ISSN (Print) - 0012-9976 | ISSN (Online) - 2349-8846

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Universal Maternity Entitlements in India

Birth Pangs

In June 2018, a small survey of the Pradhan Mantri Matru Vandana Yojana in two blocks of Jharkhand—Manika in Latehar district and Khunti in Khunti district—examined the status of the scheme and the problems faced by women at the time of pregnancy and delivery, such as health expenditure, inadequate nutrition, and loss of income. The findings call for better implementation of the scheme, as well as make a case for maternity benefits to be raised to a minimum of ₹6,000 per child for all pregnancies and not just for the first living child.

On 28 July 1928, B R Ambedkar, arguing in favour of the Maternity Benefit Bill when it was introduced for the first time in the Bombay Legislative Assembly, stated:

I believe that it is in the interests of the nation that the mother ought to get a certain amount of rest during the pre-natal period and also subsequently ... the benefits contemplated by this bill ought to be given by this Legislature to the poor women who toil in our factories in this Presidency.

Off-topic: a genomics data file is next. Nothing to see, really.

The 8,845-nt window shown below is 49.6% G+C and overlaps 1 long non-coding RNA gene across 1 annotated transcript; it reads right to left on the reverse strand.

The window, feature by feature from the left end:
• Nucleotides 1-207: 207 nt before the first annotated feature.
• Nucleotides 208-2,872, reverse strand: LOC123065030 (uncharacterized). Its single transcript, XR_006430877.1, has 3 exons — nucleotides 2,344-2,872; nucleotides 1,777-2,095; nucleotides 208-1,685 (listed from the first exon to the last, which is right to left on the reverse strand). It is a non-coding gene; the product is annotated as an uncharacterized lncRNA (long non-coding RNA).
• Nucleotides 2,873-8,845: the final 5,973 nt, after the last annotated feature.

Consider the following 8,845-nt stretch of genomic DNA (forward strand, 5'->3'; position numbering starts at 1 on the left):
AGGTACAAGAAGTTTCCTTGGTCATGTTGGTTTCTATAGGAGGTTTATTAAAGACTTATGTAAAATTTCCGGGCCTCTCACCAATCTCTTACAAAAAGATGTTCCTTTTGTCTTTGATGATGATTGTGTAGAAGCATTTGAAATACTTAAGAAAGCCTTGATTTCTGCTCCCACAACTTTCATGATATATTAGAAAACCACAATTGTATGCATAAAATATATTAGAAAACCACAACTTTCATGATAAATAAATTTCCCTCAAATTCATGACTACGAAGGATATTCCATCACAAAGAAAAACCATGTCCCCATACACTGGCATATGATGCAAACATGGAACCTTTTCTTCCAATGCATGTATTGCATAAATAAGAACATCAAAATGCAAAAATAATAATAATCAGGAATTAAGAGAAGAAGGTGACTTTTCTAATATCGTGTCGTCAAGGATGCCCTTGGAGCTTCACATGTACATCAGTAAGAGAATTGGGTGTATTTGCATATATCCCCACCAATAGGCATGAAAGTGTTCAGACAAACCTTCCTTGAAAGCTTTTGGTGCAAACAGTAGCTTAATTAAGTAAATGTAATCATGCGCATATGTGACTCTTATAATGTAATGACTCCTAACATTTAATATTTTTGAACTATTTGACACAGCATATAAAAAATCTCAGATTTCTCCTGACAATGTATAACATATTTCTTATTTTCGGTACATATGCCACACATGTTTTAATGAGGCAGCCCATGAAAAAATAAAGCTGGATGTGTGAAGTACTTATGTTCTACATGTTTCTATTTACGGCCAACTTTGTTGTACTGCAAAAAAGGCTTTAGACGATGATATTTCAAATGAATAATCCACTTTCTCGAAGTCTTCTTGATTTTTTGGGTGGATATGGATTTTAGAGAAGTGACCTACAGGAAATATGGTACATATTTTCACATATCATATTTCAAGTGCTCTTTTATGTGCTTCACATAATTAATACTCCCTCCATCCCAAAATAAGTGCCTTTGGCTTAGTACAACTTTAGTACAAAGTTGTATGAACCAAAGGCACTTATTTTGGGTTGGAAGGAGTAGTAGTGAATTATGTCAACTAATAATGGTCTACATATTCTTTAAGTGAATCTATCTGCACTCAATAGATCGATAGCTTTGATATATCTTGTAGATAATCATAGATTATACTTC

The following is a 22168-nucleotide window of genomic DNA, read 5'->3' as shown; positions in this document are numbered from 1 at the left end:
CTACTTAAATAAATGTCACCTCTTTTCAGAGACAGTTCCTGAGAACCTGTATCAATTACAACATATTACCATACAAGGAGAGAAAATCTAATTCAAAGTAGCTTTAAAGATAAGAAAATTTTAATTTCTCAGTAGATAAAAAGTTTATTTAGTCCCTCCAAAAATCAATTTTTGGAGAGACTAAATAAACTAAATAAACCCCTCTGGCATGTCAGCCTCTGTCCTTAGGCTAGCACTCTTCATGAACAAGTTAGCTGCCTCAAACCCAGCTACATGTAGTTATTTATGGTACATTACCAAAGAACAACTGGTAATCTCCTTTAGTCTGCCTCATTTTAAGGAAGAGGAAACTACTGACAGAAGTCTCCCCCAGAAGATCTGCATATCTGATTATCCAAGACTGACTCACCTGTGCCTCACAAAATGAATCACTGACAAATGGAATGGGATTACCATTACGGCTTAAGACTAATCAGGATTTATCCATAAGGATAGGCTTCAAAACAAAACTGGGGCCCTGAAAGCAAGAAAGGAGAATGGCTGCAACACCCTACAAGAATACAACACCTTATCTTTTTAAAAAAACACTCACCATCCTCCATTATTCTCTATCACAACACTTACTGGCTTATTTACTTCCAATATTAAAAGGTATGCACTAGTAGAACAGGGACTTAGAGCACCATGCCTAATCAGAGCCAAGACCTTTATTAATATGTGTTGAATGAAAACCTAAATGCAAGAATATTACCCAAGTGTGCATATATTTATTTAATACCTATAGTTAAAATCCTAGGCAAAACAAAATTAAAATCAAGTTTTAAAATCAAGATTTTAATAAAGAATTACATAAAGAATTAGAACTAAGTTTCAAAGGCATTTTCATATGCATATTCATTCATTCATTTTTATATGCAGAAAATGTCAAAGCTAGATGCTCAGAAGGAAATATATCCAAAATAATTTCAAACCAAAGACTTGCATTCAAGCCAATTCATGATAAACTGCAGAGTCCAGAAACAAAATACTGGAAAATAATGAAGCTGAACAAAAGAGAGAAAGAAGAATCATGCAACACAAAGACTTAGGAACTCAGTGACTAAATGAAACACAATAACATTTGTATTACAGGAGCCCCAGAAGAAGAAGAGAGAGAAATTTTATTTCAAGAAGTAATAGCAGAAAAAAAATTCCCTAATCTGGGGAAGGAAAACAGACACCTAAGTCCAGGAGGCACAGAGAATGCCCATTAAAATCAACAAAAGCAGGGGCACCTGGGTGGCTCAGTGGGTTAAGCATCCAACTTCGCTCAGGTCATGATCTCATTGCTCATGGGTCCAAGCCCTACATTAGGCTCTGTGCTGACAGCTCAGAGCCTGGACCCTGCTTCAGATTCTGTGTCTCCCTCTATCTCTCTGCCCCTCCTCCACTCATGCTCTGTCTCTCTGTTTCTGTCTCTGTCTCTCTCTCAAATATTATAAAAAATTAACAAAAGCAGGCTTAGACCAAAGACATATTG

Maternity entitlements, in the form of paid leave for women working in the formal sector, are recognised in most countries, including India. This is an important acknowledgement of the distinct needs of women workers, who may require rest before and after pregnancy and incur additional expenses while making decisions that have long-term consequences for the health of the mother and child. However, only 6.5% of the Indian workforce is employed in the formal sector, with only 5.9% of the female workforce engaged in this sector (ILO 2018). Women in the informal sector as well as those doing unpaid work at home are not covered by formal-sector benefits.

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Updated On : 19th Nov, 2020
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